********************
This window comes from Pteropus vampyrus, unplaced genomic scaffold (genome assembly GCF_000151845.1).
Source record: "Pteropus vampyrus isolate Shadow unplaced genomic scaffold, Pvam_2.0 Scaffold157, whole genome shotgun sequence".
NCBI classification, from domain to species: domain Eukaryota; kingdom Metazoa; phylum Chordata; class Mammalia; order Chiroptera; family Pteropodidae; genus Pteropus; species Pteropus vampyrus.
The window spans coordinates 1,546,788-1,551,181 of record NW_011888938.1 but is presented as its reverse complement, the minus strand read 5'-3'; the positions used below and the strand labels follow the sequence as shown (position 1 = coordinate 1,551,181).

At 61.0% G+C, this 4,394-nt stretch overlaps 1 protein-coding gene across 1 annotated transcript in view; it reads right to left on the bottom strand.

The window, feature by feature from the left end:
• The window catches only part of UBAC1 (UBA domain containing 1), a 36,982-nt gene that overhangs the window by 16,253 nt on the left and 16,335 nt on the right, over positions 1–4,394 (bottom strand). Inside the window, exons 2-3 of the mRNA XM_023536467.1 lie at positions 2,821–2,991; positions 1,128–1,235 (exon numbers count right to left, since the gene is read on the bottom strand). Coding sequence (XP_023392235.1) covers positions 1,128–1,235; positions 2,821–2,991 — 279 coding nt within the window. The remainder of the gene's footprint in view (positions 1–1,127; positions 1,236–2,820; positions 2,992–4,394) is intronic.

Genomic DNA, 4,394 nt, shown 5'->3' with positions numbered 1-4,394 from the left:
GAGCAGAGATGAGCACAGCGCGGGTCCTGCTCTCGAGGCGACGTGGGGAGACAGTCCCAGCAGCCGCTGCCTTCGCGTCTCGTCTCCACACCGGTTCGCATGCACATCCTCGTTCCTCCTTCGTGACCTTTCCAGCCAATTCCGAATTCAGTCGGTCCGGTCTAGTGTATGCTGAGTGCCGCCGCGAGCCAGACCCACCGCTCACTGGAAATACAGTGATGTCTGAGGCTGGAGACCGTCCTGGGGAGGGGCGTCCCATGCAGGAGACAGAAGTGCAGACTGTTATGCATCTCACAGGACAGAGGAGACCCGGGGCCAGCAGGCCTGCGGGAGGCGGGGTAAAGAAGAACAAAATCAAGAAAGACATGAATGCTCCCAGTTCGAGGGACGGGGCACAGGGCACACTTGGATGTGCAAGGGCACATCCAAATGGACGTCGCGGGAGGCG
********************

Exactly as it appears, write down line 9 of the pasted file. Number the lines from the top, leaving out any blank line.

GAGCAGAGATGAGCACAGCGCGGGTCCTGCTCTCGAGGCGACGTGGGGAGACAGTCCCAGCAGCCGCTGCCTTCGCGTCTCGTCTCCACACCGGTTCGCATGCACATCCTCGTTCCTCCTTCGTGACCTTTCCAGCCAATTCCGAATTCAGTCGGTCCGGTCTAGTGTATGCTGAGTGCCGCCGCGAGCCAGACCCACCGCTCACTGGAAATACAGTGATGTCTGAGGCTGGAGACCGTCCTGGGGAGGGGCGTCCCATGCAGGAGACAGAAGTGCAGACTGTTATGCATCTCACAGGACAGAGGAGACCCGGGGCCAGCAGGCCTGCGGGAGGCGGGGTAAAGAAGAACAAAATCAAGAAAGACATGAATGCTCCCAGTTCGAGGGACGGGGCACAGGGCACACTTGGATGTGCAAGGGCACATCCAAATGGACGTCGCGGGAGGCG